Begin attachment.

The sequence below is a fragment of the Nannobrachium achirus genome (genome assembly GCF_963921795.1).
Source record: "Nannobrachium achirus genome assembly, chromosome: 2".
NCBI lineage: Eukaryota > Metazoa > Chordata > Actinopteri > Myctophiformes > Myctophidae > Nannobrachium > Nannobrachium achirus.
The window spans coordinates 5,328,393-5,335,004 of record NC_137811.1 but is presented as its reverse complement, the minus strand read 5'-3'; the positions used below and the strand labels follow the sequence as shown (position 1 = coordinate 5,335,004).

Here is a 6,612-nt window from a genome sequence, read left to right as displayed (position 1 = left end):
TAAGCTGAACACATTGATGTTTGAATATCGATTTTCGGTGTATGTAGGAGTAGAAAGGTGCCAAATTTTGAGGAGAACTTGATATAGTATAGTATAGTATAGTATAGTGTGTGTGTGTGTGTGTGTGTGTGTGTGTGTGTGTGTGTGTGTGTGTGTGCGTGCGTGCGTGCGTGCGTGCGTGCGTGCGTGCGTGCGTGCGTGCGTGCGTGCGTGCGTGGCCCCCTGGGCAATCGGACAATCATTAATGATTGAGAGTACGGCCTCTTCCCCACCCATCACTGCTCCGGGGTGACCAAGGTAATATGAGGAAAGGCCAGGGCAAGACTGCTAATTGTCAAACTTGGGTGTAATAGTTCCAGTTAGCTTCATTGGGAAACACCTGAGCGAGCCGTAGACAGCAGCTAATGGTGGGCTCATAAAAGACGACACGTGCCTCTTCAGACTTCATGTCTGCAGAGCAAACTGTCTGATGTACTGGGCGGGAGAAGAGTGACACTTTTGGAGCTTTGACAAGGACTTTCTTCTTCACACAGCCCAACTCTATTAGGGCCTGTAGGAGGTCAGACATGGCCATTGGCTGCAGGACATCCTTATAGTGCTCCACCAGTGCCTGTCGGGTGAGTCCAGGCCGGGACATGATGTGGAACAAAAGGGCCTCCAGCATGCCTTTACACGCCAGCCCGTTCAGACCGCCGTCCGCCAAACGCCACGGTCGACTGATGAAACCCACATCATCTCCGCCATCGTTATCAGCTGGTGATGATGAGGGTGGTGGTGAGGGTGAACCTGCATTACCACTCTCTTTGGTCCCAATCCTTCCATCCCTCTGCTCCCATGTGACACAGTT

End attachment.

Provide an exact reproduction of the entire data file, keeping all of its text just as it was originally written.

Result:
The sequence below is a fragment of the Nannobrachium achirus genome (genome assembly GCF_963921795.1).
Source record: "Nannobrachium achirus genome assembly, chromosome: 2".
NCBI lineage: Eukaryota > Metazoa > Chordata > Actinopteri > Myctophiformes > Myctophidae > Nannobrachium > Nannobrachium achirus.
The window spans coordinates 5,328,393-5,335,004 of record NC_137811.1 but is presented as its reverse complement, the minus strand read 5'-3'; the positions used below and the strand labels follow the sequence as shown (position 1 = coordinate 5,335,004).

Here is a 6,612-nt window from a genome sequence, read left to right as displayed (position 1 = left end):
TAAGCTGAACACATTGATGTTTGAATATCGATTTTCGGTGTATGTAGGAGTAGAAAGGTGCCAAATTTTGAGGAGAACTTGATATAGTATAGTATAGTATAGTATAGTGTGTGTGTGTGTGTGTGTGTGTGTGTGTGTGTGTGTGTGTGTGTGTGTGCGTGCGTGCGTGCGTGCGTGCGTGCGTGCGTGCGTGCGTGCGTGCGTGCGTGCGTGCGTGGCCCCCTGGGCAATCGGACAATCATTAATGATTGAGAGTACGGCCTCTTCCCCACCCATCACTGCTCCGGGGTGACCAAGGTAATATGAGGAAAGGCCAGGGCAAGACTGCTAATTGTCAAACTTGGGTGTAATAGTTCCAGTTAGCTTCATTGGGAAACACCTGAGCGAGCCGTAGACAGCAGCTAATGGTGGGCTCATAAAAGACGACACGTGCCTCTTCAGACTTCATGTCTGCAGAGCAAACTGTCTGATGTACTGGGCGGGAGAAGAGTGACACTTTTGGAGCTTTGACAAGGACTTTCTTCTTCACACAGCCCAACTCTATTAGGGCCTGTAGGAGGTCAGACATGGCCATTGGCTGCAGGACATCCTTATAGTGCTCCACCAGTGCCTGTCGGGTGAGTCCAGGCCGGGACATGATGTGGAACAAAAGGGCCTCCAGCATGCCTTTACACGCCAGCCCGTTCAGACCGCCGTCCGCCAAACGCCACGGTCGACTGATGAAACCCACATCATCTCCGCCATCGTTATCAGCTGGTGATGATGAGGGTGGTGGTGAGGGTGAACCTGCATTACCACTCTCTTTGGTCCCAATCCTTCCATCCCTCTGCTCCCATGTGACACAGTT